Yonaguni Island And Japan’s Mysterious Sunken Megastructures

You may not think of remote mysterious islands when thinking of Japan, but many islands are a part of this diverse country. One such island is the Yonaguni Island, a charming little oasis that is home to what is considered Japan’s Atlantis. 

Yonaguni Island is one of many islands that make up the Yaeyama Islands, sitting on the western side of the cluster of islands.

While the island is small, it makes up for its size with a plethora of fun activities for tourists and locals to enjoy. 

The Mythological History Of Yonaguni Island

According to Japanese mythology, Yonaguni Island was a place visited by many gods and supernatural entities. There is a Yonaguni Ethnographic Museum located on the island to take in some of the various stories about how sacred the land is. 

One of the famous legends about the Tachigami Rock is located on Yonaguni Island. It is said that a man climbed the rock to try and make his way to the top, where he was hoping to find bird’s eggs to take and eat. However, he got stuck.

He prayed to be saved, and eventually fell asleep. He was back on the ground when he woke up. The Tachigami Rock is now considered to be a holy place on Yonaguni Island. In terms of the history of how people made their way to Yonaguni, there isn’t a lot of clearly documented history in that regard. 

The Goddess Miruku

The goddess Miruku was believed to have ruled over Yonaguni, until she was banished from the island by the god Saku.

When Saku took over, the island experienced poverty and poor living conditions. Thus, the islanders hold a festival each year to try and encourage Miruku to come back.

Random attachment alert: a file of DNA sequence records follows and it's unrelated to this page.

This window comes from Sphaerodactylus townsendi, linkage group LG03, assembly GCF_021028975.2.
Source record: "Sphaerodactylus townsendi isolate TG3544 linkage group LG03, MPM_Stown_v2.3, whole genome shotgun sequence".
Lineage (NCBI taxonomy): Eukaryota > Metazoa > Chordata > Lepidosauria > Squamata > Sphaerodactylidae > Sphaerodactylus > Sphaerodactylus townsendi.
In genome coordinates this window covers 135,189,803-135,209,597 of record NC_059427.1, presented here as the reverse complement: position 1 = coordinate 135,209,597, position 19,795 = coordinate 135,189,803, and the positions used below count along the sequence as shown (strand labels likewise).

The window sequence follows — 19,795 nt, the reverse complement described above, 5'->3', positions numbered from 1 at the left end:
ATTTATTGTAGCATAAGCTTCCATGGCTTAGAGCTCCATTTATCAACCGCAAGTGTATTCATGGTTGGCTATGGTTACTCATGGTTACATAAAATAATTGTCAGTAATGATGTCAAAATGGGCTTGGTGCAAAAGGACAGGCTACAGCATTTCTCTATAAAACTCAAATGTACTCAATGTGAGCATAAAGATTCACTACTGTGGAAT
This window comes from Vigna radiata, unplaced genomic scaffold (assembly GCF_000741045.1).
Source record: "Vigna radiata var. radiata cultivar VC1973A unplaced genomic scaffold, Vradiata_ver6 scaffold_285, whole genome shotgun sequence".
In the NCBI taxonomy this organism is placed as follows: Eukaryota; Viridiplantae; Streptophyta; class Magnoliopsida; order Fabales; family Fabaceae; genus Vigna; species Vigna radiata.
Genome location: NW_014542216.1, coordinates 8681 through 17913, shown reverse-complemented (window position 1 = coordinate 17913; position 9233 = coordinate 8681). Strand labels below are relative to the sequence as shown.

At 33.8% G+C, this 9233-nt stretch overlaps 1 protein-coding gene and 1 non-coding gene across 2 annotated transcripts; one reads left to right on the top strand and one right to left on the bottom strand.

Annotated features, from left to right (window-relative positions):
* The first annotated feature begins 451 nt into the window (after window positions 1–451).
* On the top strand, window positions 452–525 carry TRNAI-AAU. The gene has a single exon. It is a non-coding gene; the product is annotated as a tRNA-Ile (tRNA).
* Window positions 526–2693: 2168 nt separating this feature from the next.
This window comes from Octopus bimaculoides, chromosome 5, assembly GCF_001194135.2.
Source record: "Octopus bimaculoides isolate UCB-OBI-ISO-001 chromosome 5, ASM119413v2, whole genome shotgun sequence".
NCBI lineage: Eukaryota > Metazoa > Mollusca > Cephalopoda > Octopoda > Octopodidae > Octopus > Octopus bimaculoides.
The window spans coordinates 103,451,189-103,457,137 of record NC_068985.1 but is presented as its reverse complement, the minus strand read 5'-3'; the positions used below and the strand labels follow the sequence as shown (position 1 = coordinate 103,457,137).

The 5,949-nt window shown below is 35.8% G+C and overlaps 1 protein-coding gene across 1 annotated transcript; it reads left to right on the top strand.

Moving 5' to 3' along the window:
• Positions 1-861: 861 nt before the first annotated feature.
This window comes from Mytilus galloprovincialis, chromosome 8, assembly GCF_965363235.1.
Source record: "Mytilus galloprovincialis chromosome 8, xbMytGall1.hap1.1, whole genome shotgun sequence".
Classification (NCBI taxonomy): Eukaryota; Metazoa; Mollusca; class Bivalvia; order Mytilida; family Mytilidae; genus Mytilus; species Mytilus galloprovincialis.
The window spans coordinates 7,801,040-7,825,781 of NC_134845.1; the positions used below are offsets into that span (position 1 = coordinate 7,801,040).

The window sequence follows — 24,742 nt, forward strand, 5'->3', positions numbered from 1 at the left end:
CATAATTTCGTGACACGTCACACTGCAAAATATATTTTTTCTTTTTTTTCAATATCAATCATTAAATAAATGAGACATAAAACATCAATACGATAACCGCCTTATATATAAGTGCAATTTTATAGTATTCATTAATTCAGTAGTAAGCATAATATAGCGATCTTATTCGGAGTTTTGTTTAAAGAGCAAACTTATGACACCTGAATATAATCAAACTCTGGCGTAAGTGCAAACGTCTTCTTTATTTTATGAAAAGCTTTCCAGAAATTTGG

San’ai Isoba

San’ai Isoba was believed to have reigned over Yonaguni Island in the fifteenth century.

This powerful woman was said to have supernatural abilities, but she also demonstrated a lot of tangible power in improving the overall conditions of Yonaguni Island.

She was responsible for establishing villages on the island, nurturing the agricultural development of the environment, and protecting her people from any potential outside threat. 

Yonaguni Monument

The Yonaguni Monument is underwater and appears to be ruins of some sort. The construction is mysterious, as no one truly knows how the ruins were built. The fascinating thing is how perfect and even the construction is. 

These mysterious sunken megastructures have baffled researchers since it was discovered in 1986 by Kihachiro Aratake.

There are about ten structures that make up this monument and it’s unclear what they were meant to be, as they are in ruin at this point. 

Some assume they could have been old temples or shrines, and some estimate that they have been underwater for at least 5000 years. 

Scuba Diving At Yonaguni Island

If you love marine life, you can have an unforgettable experience watching hammerhead sharks swim by while scuba diving in the area. You can also dive the Yonaguni Monument. 

There are different rates for scuba diving depending on your experience level. You can be provided with the equipment you need, so you don’t have to worry about bringing it yourself. 

Yonaguni Diving Services

Yonaguni Horses

Animal lovers will enjoy watching the Yonaguni horses run around on their protected terrain. These horses were once used for riding and transporting goods but have since been allowed to roam around freely throughout a few pastures dedicated to these beautiful horses. 

Yonaguni horses are typically brown and are small in stature, similar to ponies. These horses can only be found on Yonaguni Island, and it’s estimated that about 130 horses live on the island as of today. 

Yonaguni Horses

The Yonaguni Language

There is a specific language native to the Yonaguni Island, known as Yonaguni. This is estimated to be the oldest language still in existence in Japan today.

However, there are only about 400 people living on the island that are able to communicate in this language.